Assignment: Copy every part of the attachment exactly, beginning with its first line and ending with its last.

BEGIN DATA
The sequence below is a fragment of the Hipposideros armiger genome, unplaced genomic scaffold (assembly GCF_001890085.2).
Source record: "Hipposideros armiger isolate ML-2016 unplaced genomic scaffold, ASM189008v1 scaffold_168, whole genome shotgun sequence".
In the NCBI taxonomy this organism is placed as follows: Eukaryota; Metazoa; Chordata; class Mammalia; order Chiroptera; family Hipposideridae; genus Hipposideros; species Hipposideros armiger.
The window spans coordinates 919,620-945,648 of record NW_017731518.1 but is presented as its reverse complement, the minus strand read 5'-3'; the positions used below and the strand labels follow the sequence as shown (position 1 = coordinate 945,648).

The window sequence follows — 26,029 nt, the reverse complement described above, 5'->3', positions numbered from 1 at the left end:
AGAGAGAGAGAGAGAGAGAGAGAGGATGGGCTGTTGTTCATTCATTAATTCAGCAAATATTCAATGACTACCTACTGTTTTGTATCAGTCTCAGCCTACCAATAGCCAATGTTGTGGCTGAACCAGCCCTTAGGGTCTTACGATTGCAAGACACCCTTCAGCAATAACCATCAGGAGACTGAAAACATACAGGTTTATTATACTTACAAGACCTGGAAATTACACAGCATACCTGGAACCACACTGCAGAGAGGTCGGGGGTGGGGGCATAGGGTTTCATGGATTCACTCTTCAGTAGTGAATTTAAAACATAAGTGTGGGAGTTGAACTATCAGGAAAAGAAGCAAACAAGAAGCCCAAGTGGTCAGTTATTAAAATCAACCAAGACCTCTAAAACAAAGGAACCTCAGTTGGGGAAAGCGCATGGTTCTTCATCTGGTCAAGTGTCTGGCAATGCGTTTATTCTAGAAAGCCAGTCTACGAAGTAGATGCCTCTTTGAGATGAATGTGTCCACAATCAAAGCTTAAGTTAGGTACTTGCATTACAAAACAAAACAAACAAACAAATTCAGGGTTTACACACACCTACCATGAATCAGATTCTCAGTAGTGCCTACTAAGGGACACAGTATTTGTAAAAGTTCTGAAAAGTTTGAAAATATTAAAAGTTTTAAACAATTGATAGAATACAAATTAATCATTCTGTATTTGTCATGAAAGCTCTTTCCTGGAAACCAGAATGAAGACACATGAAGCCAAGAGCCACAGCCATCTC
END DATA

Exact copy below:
The sequence below is a fragment of the Hipposideros armiger genome, unplaced genomic scaffold (assembly GCF_001890085.2).
Source record: "Hipposideros armiger isolate ML-2016 unplaced genomic scaffold, ASM189008v1 scaffold_168, whole genome shotgun sequence".
In the NCBI taxonomy this organism is placed as follows: Eukaryota; Metazoa; Chordata; class Mammalia; order Chiroptera; family Hipposideridae; genus Hipposideros; species Hipposideros armiger.
The window spans coordinates 919,620-945,648 of record NW_017731518.1 but is presented as its reverse complement, the minus strand read 5'-3'; the positions used below and the strand labels follow the sequence as shown (position 1 = coordinate 945,648).

The window sequence follows — 26,029 nt, the reverse complement described above, 5'->3', positions numbered from 1 at the left end:
AGAGAGAGAGAGAGAGAGAGAGAGGATGGGCTGTTGTTCATTCATTAATTCAGCAAATATTCAATGACTACCTACTGTTTTGTATCAGTCTCAGCCTACCAATAGCCAATGTTGTGGCTGAACCAGCCCTTAGGGTCTTACGATTGCAAGACACCCTTCAGCAATAACCATCAGGAGACTGAAAACATACAGGTTTATTATACTTACAAGACCTGGAAATTACACAGCATACCTGGAACCACACTGCAGAGAGGTCGGGGGTGGGGGCATAGGGTTTCATGGATTCACTCTTCAGTAGTGAATTTAAAACATAAGTGTGGGAGTTGAACTATCAGGAAAAGAAGCAAACAAGAAGCCCAAGTGGTCAGTTATTAAAATCAACCAAGACCTCTAAAACAAAGGAACCTCAGTTGGGGAAAGCGCATGGTTCTTCATCTGGTCAAGTGTCTGGCAATGCGTTTATTCTAGAAAGCCAGTCTACGAAGTAGATGCCTCTTTGAGATGAATGTGTCCACAATCAAAGCTTAAGTTAGGTACTTGCATTACAAAACAAAACAAACAAACAAATTCAGGGTTTACACACACCTACCATGAATCAGATTCTCAGTAGTGCCTACTAAGGGACACAGTATTTGTAAAAGTTCTGAAAAGTTTGAAAATATTAAAAGTTTTAAACAATTGATAGAATACAAATTAATCATTCTGTATTTGTCATGAAAGCTCTTTCCTGGAAACCAGAATGAAGACACATGAAGCCAAGAGCCACAGCCATCTC